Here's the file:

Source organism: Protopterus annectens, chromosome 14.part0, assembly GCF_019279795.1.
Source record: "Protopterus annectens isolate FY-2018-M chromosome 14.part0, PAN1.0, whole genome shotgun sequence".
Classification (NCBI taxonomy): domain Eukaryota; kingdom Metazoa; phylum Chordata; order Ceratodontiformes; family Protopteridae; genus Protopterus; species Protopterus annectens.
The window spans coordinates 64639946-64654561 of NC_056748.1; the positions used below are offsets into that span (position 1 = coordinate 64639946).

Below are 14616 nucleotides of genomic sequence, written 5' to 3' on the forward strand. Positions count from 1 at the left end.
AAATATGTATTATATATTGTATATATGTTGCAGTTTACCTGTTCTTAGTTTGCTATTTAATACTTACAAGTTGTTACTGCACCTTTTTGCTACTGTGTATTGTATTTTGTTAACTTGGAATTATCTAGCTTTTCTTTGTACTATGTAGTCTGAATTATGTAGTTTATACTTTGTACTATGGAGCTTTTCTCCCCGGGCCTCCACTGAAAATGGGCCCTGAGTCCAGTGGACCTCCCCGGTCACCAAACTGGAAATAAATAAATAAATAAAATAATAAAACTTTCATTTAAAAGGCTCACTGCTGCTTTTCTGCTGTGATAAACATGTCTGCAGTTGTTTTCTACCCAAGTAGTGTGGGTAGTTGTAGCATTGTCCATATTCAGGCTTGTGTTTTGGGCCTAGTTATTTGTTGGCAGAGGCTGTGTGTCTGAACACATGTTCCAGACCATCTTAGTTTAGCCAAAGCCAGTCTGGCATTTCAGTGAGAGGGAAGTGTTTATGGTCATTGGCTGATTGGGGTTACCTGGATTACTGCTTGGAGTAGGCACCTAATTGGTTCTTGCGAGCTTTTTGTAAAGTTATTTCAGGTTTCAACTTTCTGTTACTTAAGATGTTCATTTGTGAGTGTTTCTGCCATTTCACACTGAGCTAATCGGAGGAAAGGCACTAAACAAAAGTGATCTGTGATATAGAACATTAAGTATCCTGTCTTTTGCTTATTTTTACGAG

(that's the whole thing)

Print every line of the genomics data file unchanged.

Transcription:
Source organism: Protopterus annectens, chromosome 14.part0, assembly GCF_019279795.1.
Source record: "Protopterus annectens isolate FY-2018-M chromosome 14.part0, PAN1.0, whole genome shotgun sequence".
Classification (NCBI taxonomy): domain Eukaryota; kingdom Metazoa; phylum Chordata; order Ceratodontiformes; family Protopteridae; genus Protopterus; species Protopterus annectens.
The window spans coordinates 64639946-64654561 of NC_056748.1; the positions used below are offsets into that span (position 1 = coordinate 64639946).

Below are 14616 nucleotides of genomic sequence, written 5' to 3' on the forward strand. Positions count from 1 at the left end.
AAATATGTATTATATATTGTATATATGTTGCAGTTTACCTGTTCTTAGTTTGCTATTTAATACTTACAAGTTGTTACTGCACCTTTTTGCTACTGTGTATTGTATTTTGTTAACTTGGAATTATCTAGCTTTTCTTTGTACTATGTAGTCTGAATTATGTAGTTTATACTTTGTACTATGGAGCTTTTCTCCCCGGGCCTCCACTGAAAATGGGCCCTGAGTCCAGTGGACCTCCCCGGTCACCAAACTGGAAATAAATAAATAAATAAAATAATAAAACTTTCATTTAAAAGGCTCACTGCTGCTTTTCTGCTGTGATAAACATGTCTGCAGTTGTTTTCTACCCAAGTAGTGTGGGTAGTTGTAGCATTGTCCATATTCAGGCTTGTGTTTTGGGCCTAGTTATTTGTTGGCAGAGGCTGTGTGTCTGAACACATGTTCCAGACCATCTTAGTTTAGCCAAAGCCAGTCTGGCATTTCAGTGAGAGGGAAGTGTTTATGGTCATTGGCTGATTGGGGTTACCTGGATTACTGCTTGGAGTAGGCACCTAATTGGTTCTTGCGAGCTTTTTGTAAAGTTATTTCAGGTTTCAACTTTCTGTTACTTAAGATGTTCATTTGTGAGTGTTTCTGCCATTTCACACTGAGCTAATCGGAGGAAAGGCACTAAACAAAAGTGATCTGTGATATAGAACATTAAGTATCCTGTCTTTTGCTTATTTTTACGAG